Saturday, November 19, 2016

Book review #5

     I will try to write this review so that it will be about the book itself and not about the only fictional character that I have ever fell in love with  (fortunately, up to this point, no fictional character impressed me so much so that I spend countless hours thinking about him!)

     I don’t know what Victor Hugo did, but it is certain that his talent made me irrevocably fall in love not only with the character I was talking about but also with his magnum opus - Les Miserables. At first I thought it would be quite useless to extoll this book since I suppose everyone is already aware of its place in literature, why would I write about it too? I tried to restrain myself, I swear, but I couldn’t help it, especially after I watched the musical from 2012, with its perfect cast and flawless soundtrack which became my favorite movie ever after half an hour..



     Hugo's novel is a fresco of the French society - deplorable in the nineteenth century. Or, partly deplorable since there still were people who worn with pride their virtues. The narrator follows Jean Valjean and describes all the injustices which Providence has condemned him to and which he swallows with an inexplicable inner strength. Hugo makes a very detailed portrait not only of Valjean, but of majority of the characters. Thus all, without exception, come to life and suddenly you are no longer reading a book, but watching a disturbingly poetic movie.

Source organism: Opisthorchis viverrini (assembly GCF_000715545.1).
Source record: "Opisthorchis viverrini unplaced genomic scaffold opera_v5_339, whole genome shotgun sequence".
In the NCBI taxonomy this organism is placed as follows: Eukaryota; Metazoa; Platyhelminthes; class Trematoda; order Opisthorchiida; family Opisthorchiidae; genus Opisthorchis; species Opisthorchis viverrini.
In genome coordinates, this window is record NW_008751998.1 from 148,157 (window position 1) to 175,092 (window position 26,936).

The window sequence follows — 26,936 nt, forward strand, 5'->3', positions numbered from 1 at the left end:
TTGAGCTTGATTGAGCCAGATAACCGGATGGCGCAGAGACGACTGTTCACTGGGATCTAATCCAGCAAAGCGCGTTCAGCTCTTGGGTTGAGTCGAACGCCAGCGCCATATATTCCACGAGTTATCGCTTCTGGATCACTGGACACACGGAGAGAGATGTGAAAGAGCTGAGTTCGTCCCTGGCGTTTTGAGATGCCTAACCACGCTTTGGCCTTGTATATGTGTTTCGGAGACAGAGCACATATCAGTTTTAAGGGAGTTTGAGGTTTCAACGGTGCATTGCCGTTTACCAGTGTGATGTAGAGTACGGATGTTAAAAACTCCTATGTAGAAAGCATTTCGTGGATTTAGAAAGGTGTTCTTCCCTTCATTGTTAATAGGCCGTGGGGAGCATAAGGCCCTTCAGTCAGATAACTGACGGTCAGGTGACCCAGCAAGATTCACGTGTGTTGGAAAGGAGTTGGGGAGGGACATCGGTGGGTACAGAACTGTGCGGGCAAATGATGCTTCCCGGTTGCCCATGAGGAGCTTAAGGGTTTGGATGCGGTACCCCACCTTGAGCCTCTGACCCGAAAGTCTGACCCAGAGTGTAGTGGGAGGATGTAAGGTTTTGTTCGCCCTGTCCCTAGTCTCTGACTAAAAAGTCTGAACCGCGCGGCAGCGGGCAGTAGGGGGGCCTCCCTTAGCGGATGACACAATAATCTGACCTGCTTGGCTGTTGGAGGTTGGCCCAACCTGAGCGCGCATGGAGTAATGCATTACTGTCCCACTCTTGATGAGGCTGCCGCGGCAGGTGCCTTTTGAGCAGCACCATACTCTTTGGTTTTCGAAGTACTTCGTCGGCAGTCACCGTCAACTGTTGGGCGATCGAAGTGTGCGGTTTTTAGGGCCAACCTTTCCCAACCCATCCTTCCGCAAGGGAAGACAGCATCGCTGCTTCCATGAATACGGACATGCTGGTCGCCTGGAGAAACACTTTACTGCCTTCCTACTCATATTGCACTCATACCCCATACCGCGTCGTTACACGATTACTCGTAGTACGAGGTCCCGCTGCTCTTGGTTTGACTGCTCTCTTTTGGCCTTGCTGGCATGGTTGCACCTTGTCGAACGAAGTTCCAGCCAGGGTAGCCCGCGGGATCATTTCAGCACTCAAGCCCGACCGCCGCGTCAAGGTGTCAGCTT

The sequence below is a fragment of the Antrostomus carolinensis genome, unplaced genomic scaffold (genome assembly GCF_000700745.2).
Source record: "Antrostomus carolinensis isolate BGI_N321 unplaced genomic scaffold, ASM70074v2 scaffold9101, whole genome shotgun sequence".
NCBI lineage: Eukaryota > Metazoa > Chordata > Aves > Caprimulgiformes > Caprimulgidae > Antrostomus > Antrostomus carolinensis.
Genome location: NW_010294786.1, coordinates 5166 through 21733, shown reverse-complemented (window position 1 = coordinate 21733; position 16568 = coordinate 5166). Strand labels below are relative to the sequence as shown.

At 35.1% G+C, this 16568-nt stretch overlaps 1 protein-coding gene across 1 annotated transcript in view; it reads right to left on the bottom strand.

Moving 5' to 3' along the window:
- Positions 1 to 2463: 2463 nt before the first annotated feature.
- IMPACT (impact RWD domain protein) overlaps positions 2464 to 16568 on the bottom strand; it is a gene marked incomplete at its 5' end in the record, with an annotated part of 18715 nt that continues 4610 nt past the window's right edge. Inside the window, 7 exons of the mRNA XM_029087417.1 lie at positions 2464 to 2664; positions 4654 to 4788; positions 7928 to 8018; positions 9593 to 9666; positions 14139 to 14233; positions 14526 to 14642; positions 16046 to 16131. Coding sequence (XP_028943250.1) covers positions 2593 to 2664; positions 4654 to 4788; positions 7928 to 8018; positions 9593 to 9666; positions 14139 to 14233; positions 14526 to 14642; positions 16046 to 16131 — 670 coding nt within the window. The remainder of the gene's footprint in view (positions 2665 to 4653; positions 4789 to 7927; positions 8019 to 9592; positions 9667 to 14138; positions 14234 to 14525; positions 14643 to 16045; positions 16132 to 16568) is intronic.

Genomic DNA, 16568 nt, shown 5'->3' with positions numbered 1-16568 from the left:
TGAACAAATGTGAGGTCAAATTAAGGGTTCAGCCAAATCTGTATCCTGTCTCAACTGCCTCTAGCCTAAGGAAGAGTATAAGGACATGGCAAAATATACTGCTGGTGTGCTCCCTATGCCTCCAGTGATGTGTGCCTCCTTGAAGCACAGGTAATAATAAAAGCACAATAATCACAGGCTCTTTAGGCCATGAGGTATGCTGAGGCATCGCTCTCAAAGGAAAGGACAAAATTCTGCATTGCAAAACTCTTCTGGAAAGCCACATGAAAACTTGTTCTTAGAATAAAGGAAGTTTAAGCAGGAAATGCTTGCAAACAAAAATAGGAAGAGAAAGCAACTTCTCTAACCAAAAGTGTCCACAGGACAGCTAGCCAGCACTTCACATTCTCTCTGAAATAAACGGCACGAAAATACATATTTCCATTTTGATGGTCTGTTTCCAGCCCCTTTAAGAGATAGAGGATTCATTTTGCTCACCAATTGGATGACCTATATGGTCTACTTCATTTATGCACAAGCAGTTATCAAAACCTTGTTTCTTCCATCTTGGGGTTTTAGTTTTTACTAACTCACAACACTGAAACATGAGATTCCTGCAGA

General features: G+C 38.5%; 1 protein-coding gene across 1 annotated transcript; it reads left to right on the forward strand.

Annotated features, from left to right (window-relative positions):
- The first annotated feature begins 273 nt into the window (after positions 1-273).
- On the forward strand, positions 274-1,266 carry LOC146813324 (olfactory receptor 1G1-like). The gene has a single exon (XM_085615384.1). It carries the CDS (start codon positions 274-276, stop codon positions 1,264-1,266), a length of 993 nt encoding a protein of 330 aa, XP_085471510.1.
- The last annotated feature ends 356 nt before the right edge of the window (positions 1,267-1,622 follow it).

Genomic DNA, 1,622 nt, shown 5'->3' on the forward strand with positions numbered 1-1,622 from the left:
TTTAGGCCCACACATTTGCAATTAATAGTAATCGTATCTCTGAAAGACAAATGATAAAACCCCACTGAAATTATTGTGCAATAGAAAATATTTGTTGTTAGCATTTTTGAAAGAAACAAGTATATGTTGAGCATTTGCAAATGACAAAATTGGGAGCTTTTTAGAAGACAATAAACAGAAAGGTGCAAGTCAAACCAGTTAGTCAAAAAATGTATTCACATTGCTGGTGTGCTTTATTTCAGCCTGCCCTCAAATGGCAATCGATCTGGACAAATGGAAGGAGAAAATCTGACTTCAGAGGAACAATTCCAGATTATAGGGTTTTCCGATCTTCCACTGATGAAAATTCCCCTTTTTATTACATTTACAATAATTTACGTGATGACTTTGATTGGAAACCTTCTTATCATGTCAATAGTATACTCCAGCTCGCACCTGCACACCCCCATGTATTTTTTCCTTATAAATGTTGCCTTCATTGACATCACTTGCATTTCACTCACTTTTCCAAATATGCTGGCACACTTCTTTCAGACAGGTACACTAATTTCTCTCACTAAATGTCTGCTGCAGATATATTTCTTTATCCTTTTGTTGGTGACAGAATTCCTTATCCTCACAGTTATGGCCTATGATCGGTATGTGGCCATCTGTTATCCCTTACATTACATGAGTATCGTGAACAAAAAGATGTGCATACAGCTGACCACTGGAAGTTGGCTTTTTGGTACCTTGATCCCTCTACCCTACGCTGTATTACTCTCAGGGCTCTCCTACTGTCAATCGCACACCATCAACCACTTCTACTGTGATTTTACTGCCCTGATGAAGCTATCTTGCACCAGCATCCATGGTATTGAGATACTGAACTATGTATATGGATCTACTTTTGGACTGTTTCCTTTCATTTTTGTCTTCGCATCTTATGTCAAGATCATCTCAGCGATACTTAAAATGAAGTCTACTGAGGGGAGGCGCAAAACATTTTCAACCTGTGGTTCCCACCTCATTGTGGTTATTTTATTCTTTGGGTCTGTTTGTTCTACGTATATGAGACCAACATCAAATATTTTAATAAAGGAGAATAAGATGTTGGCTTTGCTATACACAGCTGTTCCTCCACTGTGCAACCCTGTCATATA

The well-known Cosette and Gavroche appear as well, and personally, I prefer the latter. This child, an emblem not only of the Parisian dirt, but also of childhood that, despite the fact that it lost its righteousness, is still remarkably endearing.

     Hugo talks a lot about history and includes all events in a broader context, so that you can learn a brief history of France from 1789 until about 1848. Besides being an intellectual, Hugo really has some magic in the tip of his pen. He takes you to despair, makes you cry, sometimes even smile or laugh, you live according to his words. You even get to love Javert.. Hardly, though.


     Now I can not postpone, I have to talk about him. The wonderful leader of the uprising from 1832, the son of Liberty, Justice’s loyal soldier, my new ideal: Enjolras. Described as a handsome young man, of childish beauty, but with a heroic, courageous and determined soul, he motivates the revolutionaries in such a way that you immeasurably admire him and even shout along with him "Vive la France”. I am deeply in love with him – with no exaggeration – due to his personality, ideal and words, for how he died and what he meant for the revolution. I dream of him, ok? Frequently!

     In any case, I believe that life is a waste of time if you do not read Les Miserables at least once. Stop reading insignificant books, give classical literature a chance because at least the French literature will not disappoint you. Moreover, your standards in terms of reading (after Les Miserables) will get considerably higher.

     What any other masterpieces would you recommend? 

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Maira Gall